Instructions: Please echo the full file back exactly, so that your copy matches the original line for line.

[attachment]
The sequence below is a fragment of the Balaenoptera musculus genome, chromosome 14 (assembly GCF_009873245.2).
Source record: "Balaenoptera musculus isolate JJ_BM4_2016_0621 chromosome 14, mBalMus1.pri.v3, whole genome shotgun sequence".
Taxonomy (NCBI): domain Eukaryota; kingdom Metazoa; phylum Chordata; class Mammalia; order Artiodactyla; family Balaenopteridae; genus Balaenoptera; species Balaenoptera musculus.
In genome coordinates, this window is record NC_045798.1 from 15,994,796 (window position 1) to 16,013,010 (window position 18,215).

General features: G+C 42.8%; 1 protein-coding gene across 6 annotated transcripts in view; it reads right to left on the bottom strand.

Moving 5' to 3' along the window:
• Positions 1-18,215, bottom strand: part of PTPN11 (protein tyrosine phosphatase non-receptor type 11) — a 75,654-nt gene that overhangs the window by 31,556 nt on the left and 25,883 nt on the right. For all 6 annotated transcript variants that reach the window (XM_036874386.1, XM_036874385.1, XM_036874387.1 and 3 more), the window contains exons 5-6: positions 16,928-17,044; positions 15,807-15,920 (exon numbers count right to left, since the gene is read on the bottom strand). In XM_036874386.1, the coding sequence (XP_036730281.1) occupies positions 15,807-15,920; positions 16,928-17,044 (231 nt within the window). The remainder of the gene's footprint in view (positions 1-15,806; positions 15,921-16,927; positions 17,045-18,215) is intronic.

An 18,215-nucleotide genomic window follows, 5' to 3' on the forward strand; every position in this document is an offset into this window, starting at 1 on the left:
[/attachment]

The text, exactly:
The sequence below is a fragment of the Balaenoptera musculus genome, chromosome 14 (assembly GCF_009873245.2).
Source record: "Balaenoptera musculus isolate JJ_BM4_2016_0621 chromosome 14, mBalMus1.pri.v3, whole genome shotgun sequence".
Taxonomy (NCBI): domain Eukaryota; kingdom Metazoa; phylum Chordata; class Mammalia; order Artiodactyla; family Balaenopteridae; genus Balaenoptera; species Balaenoptera musculus.
In genome coordinates, this window is record NC_045798.1 from 15,994,796 (window position 1) to 16,013,010 (window position 18,215).

General features: G+C 42.8%; 1 protein-coding gene across 6 annotated transcripts in view; it reads right to left on the bottom strand.

Moving 5' to 3' along the window:
• Positions 1-18,215, bottom strand: part of PTPN11 (protein tyrosine phosphatase non-receptor type 11) — a 75,654-nt gene that overhangs the window by 31,556 nt on the left and 25,883 nt on the right. For all 6 annotated transcript variants that reach the window (XM_036874386.1, XM_036874385.1, XM_036874387.1 and 3 more), the window contains exons 5-6: positions 16,928-17,044; positions 15,807-15,920 (exon numbers count right to left, since the gene is read on the bottom strand). In XM_036874386.1, the coding sequence (XP_036730281.1) occupies positions 15,807-15,920; positions 16,928-17,044 (231 nt within the window). The remainder of the gene's footprint in view (positions 1-15,806; positions 15,921-16,927; positions 17,045-18,215) is intronic.

An 18,215-nucleotide genomic window follows, 5' to 3' on the forward strand; every position in this document is an offset into this window, starting at 1 on the left: